The picture atop this post is a stock image from GettyImages, as you can easily tell from the information displayed below it. It represents an important new potential in online publishing and an advance in thinking on Intellectual Property (the latter being a bugaboo around these parts). Getty recently announced that many of the images in its online catalog are now available to embed, free of charge in media outlets like this one.
For some bloggers, especially food and cocktail writers, third-party photographs are a non-issue, as they only post their own photos as an illustration of their hard, creative work. I post plenty of my own photos here, of course… some of which I’m pretty damn proud of. But in my case, as is the case of a huge swath of blogs on all subject matters, I also write about a lot more than just recipes, and Blogging 101 says that it is nice to have an eye-catching hero pic to illustrate the theme of the post. If I need an erupting volcano picture, or one of businessmen arguing over a widget, or indeed, one of a smoking hot brunette bartender cutting limes, I don’t usually have the subject at ready hand to photograph myself.
Previously, to post the specific image embedded above in that approximate size would have cost me sixty five dollars. At that price, the chances of my using that photo would have been nil. And even if I had dropped the cash on Getty to post it, that would have been, given the practice of the day now, the last Getty would likely have gotten from most any source. Why? Because had I posted it here in standard host it myself fashion, when any other writer googles “smoking hot brunette bartender cutting limes” they would be likely to get either my post or, of course, this article about smoking hot, brunette bartender Keith Waldbauer. And they would likely grab “my” picture from here and then post it themselves, maybe linking back to here. Worse, for Getty, professional marketing types who needed a full-resolution version (around $500+) would likely have a hard time finding where this vision of loveliness can be purchased, given the likely proliferation of blog posts about her that don’t link directly back to Getty. Or, you know, they might just call their Seattle office and have them hire Keith….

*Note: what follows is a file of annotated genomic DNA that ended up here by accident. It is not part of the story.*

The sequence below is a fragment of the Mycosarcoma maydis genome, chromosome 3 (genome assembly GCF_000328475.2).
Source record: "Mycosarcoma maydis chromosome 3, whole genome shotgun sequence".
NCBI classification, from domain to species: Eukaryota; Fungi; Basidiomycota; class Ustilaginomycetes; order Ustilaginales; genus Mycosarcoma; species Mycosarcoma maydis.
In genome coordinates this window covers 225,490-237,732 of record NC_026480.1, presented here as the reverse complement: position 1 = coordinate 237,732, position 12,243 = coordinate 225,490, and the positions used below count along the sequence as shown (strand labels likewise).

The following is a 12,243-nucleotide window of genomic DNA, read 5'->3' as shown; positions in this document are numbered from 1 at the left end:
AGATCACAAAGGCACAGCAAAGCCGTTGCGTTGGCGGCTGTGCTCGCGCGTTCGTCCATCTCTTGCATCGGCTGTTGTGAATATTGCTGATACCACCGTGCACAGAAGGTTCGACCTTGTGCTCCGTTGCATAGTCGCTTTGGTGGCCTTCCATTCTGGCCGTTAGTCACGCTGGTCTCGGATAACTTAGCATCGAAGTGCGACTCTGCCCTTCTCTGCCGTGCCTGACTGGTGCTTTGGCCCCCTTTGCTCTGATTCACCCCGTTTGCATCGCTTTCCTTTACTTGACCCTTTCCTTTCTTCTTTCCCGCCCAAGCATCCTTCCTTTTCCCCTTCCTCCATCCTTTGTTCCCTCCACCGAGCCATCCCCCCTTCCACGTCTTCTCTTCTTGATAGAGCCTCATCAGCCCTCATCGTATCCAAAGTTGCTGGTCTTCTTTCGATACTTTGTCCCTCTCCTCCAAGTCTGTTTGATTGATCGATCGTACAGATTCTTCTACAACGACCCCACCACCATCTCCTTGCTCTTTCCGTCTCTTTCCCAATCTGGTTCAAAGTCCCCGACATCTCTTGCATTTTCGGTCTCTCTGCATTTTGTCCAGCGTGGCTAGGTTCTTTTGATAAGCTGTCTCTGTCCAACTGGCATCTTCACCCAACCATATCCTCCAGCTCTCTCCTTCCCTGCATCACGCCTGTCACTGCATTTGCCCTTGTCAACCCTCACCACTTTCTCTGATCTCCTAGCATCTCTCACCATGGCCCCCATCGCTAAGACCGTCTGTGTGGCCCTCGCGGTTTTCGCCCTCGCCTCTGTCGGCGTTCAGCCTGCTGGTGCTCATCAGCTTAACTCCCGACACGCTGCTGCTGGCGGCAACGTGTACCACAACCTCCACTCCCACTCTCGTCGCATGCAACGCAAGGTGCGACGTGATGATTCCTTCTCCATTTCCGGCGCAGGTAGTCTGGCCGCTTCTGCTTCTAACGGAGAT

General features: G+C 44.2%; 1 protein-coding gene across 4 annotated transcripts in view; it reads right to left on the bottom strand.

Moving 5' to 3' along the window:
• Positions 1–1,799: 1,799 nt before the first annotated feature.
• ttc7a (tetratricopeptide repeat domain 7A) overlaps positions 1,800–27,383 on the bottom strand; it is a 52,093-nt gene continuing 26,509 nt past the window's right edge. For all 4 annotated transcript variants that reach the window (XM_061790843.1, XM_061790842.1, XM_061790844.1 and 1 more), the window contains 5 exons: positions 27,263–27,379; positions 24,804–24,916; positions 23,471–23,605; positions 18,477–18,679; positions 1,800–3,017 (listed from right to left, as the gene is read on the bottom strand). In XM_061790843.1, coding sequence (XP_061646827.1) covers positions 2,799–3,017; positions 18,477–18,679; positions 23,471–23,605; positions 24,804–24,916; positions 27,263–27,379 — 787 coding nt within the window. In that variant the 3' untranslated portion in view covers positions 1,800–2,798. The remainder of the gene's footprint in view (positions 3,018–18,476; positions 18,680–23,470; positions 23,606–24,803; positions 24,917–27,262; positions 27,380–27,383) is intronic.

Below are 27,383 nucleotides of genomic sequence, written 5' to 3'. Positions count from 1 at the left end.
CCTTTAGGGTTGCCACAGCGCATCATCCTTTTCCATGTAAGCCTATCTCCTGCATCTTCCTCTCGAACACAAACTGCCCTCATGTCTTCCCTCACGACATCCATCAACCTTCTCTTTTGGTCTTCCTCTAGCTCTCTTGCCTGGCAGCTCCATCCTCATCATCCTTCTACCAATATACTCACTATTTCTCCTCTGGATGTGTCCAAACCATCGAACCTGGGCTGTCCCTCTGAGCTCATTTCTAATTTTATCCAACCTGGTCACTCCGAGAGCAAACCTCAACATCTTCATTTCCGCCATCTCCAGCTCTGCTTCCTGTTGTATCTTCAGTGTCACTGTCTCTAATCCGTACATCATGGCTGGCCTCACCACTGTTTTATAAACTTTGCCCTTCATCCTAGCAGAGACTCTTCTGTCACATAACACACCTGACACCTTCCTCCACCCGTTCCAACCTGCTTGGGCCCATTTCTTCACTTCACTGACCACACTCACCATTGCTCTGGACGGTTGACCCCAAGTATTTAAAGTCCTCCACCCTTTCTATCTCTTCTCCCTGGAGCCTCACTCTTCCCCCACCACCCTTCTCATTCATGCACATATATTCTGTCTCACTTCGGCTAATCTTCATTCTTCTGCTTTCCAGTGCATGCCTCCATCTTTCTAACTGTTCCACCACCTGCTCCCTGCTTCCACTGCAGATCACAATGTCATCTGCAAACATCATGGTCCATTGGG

It is also important to note that there are a zillion bloggers, Facebookers, and Pinsters out there who neither know as much as I do about intellectual property, nor give a damn to find out. They just want that pretty picture to put on their page, and they do know how to right-click…. Getty is getting nothing but damage from these people.
With this new embed policy, Getty is showing some real foresight. In virtually no case will someone using one of these embedded images be someone who would have actually paid to use it in the past. But now Getty will maintain a direct link back to themselves in many, if not most instances of use. Look below the picture.
My social media buttons are down here!
That doesn’t sound right. It usually is said the other way, and you sound as if…
Never mind! Never mind! Forget I said anything!
See the Twitter, tumblr, and embed buttons? Or just click on the pic and go right to the purchase page. If you are a blogger and want her picture, you could still just steal the picture by downloading it. Surprisingly, they don’t even try to block that. But why bother, when you can click one button and save your own bandwidth, and your time?
Thus, when the guy at the Citrus Marketing Association sees Blue Tube Top Girl and falls in love with her, he can get that picture, and others of her, for his new print ad with a few clicks.
Getty is showing that they are learning the Apple message about content, a lesson most content providers, to their stockholders’ detriment, stubbornly refuse to learn: The way to profit from your digital content is not to surround it with guard dogs, but to make it so easy to buy that people won’t bother to pirate it.
I’m happy to be an unpaid salesperson for GettyImages. I’m glad because of course, I’m not unpaid. I get access to lots of good illustrative pictures for my general interest posts. So the next time I want to write about wild, over the top, borderline illegal office parties, I can use just the right picture, like this.